Devoid of painfully loud anchors and mindless panels with their shoutathons, a quirky news channel discusses pertinent social issues of your city and neighbourhood; all while bringing a smile on your face and being scrappy. The Children’s Scrappy News Service is a makeshift ‘good news’ service run by kids, for kids.
An initiative of the Delhi-based non-profit organisation Going to School, The Children’s Scrappy News Service began as a confidence-building exercise for children that would teach them life skills and engage them in social issues. Lisa Heydlauff, Director and Founder of Going to School describes being scrappy as ‘changing the world with whatever you have. You don’t need to speak English or have top-notch gadgets; you just need to have a head full of ideas.’
The news anchors of this ‘good news’ channel are children like 10-year-old Dheeraj and 12-year-old Valeska, confident, vivacious, and effortless. In tune with professional journalists, they conduct interviews and present ground reports on pertinent subjects like lack of play spaces for children, increasing noise pollution, improper sanitation, and a lot more. With zealous child reporters reporting from Haryana, Bihar, Uttar Pradesh, and Maharashtra, ‘Scrappiness’ is leaving its imprint nationally.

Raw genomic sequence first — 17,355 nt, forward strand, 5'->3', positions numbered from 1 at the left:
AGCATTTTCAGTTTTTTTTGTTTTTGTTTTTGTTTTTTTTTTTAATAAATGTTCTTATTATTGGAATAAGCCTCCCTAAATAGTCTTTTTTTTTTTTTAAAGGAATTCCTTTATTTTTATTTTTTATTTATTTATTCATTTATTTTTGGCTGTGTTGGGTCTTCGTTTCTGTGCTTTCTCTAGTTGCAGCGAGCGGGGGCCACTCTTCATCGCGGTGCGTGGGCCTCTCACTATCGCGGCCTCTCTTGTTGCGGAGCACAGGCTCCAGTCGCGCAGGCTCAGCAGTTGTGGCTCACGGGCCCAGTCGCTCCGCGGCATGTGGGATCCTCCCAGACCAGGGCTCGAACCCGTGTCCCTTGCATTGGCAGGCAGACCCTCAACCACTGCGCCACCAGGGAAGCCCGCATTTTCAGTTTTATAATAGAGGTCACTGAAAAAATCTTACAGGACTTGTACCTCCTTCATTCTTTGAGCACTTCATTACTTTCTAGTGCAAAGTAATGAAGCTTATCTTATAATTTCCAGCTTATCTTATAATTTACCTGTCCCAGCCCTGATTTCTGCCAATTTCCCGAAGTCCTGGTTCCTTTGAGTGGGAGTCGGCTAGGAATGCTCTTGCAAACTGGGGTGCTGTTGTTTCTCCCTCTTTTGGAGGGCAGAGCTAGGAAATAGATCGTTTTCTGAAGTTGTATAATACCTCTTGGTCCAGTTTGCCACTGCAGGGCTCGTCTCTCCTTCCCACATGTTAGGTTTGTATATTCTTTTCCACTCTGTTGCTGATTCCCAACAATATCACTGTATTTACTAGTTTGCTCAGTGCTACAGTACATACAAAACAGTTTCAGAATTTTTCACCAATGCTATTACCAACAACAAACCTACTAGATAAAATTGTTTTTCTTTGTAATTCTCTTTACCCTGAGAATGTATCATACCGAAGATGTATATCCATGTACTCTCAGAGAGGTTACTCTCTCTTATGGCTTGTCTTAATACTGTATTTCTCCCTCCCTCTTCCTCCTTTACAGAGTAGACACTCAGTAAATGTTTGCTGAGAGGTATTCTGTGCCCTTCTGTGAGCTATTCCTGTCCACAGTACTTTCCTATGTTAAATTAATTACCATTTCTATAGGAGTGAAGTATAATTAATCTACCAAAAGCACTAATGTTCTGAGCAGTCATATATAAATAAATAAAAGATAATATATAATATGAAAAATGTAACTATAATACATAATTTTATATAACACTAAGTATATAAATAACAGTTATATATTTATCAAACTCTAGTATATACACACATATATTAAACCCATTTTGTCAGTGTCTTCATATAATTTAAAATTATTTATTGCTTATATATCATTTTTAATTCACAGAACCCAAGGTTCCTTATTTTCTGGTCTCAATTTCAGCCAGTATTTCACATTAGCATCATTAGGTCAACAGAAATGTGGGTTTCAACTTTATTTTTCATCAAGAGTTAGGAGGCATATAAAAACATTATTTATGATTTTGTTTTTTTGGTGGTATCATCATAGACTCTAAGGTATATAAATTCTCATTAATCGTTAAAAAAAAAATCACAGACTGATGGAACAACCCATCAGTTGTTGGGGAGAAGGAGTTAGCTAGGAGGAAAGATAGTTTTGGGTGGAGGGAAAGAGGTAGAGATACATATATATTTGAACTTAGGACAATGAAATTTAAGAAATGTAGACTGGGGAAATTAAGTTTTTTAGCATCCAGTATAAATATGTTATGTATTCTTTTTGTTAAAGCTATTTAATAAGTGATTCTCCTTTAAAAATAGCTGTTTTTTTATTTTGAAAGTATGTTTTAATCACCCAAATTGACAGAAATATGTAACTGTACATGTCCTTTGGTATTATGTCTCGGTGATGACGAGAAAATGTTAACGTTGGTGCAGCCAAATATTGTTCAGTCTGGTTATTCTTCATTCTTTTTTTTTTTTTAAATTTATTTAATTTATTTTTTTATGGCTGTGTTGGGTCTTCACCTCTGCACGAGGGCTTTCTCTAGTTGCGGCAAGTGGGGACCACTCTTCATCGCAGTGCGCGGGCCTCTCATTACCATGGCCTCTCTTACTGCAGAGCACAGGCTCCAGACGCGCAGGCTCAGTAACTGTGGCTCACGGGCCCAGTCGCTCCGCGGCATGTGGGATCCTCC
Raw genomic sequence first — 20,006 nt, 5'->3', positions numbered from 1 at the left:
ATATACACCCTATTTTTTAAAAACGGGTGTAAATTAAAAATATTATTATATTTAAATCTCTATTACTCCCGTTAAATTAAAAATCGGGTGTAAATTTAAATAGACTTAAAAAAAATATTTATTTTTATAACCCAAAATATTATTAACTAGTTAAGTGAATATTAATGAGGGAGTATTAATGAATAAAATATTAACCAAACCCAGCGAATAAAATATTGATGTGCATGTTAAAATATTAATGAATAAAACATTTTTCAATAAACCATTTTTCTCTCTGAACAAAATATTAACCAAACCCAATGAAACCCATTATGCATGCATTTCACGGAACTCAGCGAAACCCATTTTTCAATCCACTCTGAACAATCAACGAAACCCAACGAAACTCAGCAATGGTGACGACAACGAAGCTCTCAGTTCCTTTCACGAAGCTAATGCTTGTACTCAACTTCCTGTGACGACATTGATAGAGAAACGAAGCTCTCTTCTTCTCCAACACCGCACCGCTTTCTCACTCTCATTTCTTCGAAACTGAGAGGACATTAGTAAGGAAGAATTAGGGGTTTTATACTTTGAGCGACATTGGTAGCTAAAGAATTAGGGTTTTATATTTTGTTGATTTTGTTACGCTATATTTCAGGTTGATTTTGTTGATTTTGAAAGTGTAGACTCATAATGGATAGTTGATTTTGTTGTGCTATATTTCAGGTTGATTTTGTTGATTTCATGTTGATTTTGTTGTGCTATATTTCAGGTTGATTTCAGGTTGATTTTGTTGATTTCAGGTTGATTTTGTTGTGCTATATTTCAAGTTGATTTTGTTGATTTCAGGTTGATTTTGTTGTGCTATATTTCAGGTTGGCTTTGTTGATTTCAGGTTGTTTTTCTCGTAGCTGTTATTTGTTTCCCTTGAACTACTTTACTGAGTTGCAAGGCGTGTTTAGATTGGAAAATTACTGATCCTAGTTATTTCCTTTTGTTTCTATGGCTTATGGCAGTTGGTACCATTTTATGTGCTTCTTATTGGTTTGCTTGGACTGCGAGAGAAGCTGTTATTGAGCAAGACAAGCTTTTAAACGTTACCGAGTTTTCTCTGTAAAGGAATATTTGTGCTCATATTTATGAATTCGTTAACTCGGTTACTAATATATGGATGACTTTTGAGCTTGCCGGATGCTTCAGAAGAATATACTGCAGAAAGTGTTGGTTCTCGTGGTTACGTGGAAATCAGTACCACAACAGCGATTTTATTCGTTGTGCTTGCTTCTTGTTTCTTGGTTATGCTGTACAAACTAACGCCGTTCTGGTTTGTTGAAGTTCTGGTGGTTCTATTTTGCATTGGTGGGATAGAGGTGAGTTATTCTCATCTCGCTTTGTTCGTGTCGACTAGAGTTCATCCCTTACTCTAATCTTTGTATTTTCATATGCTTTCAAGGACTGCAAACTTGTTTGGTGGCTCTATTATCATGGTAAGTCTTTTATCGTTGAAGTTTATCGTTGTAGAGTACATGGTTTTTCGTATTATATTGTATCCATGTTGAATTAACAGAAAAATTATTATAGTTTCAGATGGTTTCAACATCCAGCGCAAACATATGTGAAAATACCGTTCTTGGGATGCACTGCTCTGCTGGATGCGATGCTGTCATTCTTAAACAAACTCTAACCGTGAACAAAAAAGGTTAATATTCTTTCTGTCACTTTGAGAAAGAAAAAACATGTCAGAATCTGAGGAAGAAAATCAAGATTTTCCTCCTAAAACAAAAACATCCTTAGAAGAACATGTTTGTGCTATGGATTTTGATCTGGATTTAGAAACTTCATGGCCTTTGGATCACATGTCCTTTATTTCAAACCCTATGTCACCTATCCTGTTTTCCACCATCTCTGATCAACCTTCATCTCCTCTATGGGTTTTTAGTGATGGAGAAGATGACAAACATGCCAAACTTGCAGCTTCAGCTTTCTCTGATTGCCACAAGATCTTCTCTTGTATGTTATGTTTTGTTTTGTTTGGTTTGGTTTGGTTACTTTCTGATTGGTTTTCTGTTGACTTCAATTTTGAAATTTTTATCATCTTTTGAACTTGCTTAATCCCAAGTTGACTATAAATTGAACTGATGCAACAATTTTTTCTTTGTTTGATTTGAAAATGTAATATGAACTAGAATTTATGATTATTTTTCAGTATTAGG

The Scrappy Newsroom can be a thatched hut, a tent under a banyan tree, a teepee in the middle of the town, or a bamboo-supported stage. No matter the location, one cannot miss the whirlwind of colours brought by each newsroom, which the children construct themselves using scrap materials.
A repurposed truck, with ‘Be Scrappy’ scrawled all over, entered these children’s slums and localities to invite them for the news anchor auditions. Reporters and anchors from major media houses then trained selected children. As a result of their training sessions, the children developed confidence to speak unfazed by gawking strangers, and the most important lesson, in Valeska’s words, ‘It’s okay to fumble, but not to stop.’
And stop they didn’t!
The Children’s Scrappy News Service does an outstanding job of empowering children, vocalizing their opinions, engaging them in social issues, all of which in turn push the cause of child rights in the right direction.
Our most-liked coverage of the Scrappy team is their ‘In search of a place to play’ series. This series has it all, debates on lack of safe playing spaces in the city, an interview of a girls’ football team from Ranchi, a playground cleanup drive in Haryana, and questioning the presence of a playground for boys but the absence of one for girls.